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Pre-eclampsia and Eclampsia


Blood pressure (BP) problems, hypertension (BP too high) and hypotension (BP too low), are one of the most common reasons women are admitted to the hospital antenatal ward. High-tension is a common finding in early and mid-pregnancy and is, by and large, nothing to worry about. There are various types of high blood pressure problems in pregnancy. These include:

1. Chronic hypertension . This type of hypertension was present even before the woman was pregnant.

2. Pregnancy-induced hypertension (PIH). This type of hypertension is similar to the chronic type, but it first displays when a woman is pregnant and resolves completely after delivery. A proportion of women with PIH will go on to develop pre-eclampsia; unfortunately we cannot predict who it will be. Also, women who have PIH are at greater risk of developing hypertension later in life.
However, studies have compared outcomes of pregnancies in women with chronic hypertension and PIH, and it seems that there is little risk to the baby.

3. Pre-eclampsia. Pre-eclampsia is a disease unique to pregnancy. Pre-eclampsia is more likely to happen in a second pregnancy if one has suffered it before. Mild pre-eclampsia at term is less likely to recur (5-10%) and when it does, it's usually mild again. After severe pre-eclampsia, recurrence rate is about 20-25% in subsequent pregnancies. After eclampsia, about 25-30% of subsequent pregnancies will be complicated by pre-eclampsia, but only 2% with eclampsia again. Chronic hypertension is more common after pre-eclampsia, affecting about 15% at 2 years. It is more likely after eclampsia or severe pre-eclampsia (especially if recurrent or occurring during the 2nd trimester), affecting 30-50% of women.
Pre-eclampsia and eclampsia are the most important causes of death during pregnancy in the UK, USA and Nordic countries. Five to 10% of women in their first time pregnancies develop pre-eclampsia. It isn't really known what causes the disease.

Certain factors may make development of pre-eclampsia more likely.

Signs and Symptoms

Pre-eclampsia is characterised, not only by high BP, but also proteinuria (protein in the urine) caused by 'leaky' kidneys. However, pre-eclampsia doesn't just affect the BP and kidneys, it affects almost every organ system of the body. In the milder forms it might just be the kidneys that are affected to any serious degree, hence proteinuria is the only other sign.
If pre-eclampsia is more severe, it can cause headaches, flashing lights before the eyes (photophobia), abdominal pain as well as making you feel very jittery.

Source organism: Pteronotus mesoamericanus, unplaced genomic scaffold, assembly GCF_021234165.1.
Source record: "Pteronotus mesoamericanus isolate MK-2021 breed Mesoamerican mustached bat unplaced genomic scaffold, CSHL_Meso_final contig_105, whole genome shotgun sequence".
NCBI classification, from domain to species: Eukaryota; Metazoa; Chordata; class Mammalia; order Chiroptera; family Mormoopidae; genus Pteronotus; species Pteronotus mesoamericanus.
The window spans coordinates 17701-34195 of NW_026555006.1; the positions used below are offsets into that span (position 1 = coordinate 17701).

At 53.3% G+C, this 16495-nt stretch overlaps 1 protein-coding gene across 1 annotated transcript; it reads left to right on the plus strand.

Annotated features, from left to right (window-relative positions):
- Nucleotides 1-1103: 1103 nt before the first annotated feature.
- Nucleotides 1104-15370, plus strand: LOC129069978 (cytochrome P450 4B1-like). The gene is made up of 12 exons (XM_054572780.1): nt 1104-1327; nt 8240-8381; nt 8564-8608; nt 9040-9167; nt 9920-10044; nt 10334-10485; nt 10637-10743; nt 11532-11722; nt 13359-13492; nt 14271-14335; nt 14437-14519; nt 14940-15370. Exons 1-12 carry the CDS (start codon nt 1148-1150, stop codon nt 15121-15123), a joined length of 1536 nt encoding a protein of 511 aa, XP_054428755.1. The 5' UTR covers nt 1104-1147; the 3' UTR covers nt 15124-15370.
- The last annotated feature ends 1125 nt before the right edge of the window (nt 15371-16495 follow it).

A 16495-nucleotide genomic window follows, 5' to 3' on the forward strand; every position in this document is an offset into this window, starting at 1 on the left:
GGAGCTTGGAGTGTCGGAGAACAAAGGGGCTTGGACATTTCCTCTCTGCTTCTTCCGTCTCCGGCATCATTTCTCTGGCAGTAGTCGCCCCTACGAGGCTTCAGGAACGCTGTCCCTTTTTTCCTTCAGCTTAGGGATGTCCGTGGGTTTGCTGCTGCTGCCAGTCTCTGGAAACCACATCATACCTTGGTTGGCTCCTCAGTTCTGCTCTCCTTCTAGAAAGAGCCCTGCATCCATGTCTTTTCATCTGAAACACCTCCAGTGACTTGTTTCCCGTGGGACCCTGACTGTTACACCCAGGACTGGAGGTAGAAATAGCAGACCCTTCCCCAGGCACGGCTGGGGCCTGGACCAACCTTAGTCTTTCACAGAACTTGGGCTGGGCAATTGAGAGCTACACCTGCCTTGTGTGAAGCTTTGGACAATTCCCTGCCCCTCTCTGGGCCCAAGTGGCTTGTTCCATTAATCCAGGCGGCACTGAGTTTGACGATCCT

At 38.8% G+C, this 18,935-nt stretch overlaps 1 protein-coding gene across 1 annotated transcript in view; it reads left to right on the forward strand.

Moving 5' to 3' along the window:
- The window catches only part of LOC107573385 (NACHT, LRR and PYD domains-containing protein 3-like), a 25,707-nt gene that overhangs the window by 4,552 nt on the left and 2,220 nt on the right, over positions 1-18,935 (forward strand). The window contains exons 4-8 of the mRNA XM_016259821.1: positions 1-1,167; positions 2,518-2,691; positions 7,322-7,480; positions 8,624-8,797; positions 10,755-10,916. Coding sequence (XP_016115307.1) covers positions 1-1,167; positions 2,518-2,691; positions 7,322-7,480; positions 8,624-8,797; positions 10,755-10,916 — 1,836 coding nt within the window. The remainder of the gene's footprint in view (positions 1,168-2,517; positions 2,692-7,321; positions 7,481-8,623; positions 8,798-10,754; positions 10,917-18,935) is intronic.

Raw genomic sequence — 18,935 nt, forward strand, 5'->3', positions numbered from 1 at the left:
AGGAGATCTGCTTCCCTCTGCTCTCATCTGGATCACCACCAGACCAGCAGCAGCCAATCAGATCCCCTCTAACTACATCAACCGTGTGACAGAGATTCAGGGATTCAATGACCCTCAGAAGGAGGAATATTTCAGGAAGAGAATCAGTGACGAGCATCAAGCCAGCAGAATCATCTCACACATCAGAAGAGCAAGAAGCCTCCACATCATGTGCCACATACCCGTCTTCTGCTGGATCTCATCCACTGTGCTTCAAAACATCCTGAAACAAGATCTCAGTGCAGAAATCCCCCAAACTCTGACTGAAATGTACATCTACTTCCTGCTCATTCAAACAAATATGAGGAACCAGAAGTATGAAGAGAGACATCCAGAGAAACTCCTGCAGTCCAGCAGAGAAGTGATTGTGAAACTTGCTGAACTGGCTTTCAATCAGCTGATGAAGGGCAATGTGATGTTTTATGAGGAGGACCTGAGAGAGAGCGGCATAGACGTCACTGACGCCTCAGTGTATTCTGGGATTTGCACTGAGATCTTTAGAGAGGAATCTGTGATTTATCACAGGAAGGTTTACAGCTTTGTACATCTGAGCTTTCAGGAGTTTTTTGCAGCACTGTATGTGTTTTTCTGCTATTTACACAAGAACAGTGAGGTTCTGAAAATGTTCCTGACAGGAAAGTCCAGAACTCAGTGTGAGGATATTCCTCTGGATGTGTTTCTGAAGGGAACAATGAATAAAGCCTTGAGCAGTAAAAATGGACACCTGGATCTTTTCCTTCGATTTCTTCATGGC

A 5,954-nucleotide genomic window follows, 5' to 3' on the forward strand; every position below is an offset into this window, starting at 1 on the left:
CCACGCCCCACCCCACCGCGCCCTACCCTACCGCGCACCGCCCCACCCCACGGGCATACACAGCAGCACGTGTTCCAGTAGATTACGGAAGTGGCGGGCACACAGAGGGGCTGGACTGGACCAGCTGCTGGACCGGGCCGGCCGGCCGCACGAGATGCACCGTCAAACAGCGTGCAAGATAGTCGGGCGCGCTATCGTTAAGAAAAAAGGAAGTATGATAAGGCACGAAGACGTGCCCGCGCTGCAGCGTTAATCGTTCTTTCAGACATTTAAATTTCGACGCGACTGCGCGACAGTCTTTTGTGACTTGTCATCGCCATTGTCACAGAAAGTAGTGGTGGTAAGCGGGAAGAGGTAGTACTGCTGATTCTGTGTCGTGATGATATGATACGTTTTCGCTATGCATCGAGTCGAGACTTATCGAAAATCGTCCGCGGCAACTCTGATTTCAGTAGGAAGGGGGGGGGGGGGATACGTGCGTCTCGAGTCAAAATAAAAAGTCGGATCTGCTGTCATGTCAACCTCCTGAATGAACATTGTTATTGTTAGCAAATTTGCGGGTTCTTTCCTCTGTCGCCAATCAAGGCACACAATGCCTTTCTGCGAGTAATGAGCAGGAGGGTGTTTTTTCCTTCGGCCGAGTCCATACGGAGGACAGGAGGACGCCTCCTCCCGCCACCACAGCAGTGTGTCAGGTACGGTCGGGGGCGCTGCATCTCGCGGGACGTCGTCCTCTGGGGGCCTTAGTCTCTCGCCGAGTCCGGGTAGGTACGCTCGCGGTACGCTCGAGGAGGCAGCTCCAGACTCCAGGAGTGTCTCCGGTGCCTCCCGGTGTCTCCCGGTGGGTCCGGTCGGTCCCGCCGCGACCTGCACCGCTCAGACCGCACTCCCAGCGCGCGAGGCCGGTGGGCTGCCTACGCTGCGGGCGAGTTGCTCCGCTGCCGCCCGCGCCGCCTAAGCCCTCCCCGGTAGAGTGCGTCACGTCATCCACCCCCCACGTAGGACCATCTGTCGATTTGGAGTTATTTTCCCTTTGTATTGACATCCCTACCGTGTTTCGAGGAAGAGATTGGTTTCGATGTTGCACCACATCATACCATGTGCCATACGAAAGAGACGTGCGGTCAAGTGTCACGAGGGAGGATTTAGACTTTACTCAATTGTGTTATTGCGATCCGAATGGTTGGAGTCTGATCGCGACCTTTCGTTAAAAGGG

If severe pre-eclampsia is not treated or if it develops very quickly, then a serious complication called eclampsia may occur. This is when a woman has a seizure (fit). Usually the BP is very high and if the baby is not yet born, it becomes distressed. There is a serious risk of stroke in the mother due to the excessively high BP. Fortunately, eclampsia is rare as pre-eclampsia is usually picked up and treated. Women with established pre-eclampsia have overall about a 1% chance of having an eclamptic seizure. In about half of the women who suffer eclampsia, it occurs after the baby is born, usually within 24 hours of delivery.
Another serious, albeit rare, complication is the HELLP syndrome .

Diagnosis and Treatment

In addition to high blood pressure, the other main screening test is to check the urine for signs of proteinuria.

Ultimately the only treatment is delivery of the baby. This may be fine if a woman is, say, 38 weeks gestation, but at 30 weeks, it becomes much more of a dilemma. In the later stages of pregnancy it is normal to induce labour, but early on if delivery is decided upon, caesarean section is more usual. It's an individual decision and must be tailored to the patient and her disease severity.

For mild to moderate pre-eclampsia when a woman is prior to term, admission to hospital is needed and assessment of the severity of the disease carried out. In addition to regular examinations, the following tests are commonly arranged in order to assess severity and progression of the pre-eclampsia:

  • 4-6 hourly blood pressure checks - BP in pre-eclampsia can go up & down very quickly.
  • 24 hour urine collection - to estimate total protein. Also checks on each specimen are done to see if its suddenly getting worse.
  • Blood tests such as blood count, kidney & liver function tests.
  • Ultrasound scan . To check on the growth of baby, the water level around the baby (liquor volume) and the baby's movements & breathing to see its still as active as usual.
  • CTG 's. Monitoring of the baby's heart with belt straps and Doppler pick-up. Usually done once daily.

The information in this page is presented in summarised form and has been taken from the following source(s):
1. Women's Health Information, © Dr. D. Tucker:

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Contact Last modified: Jun 25 2002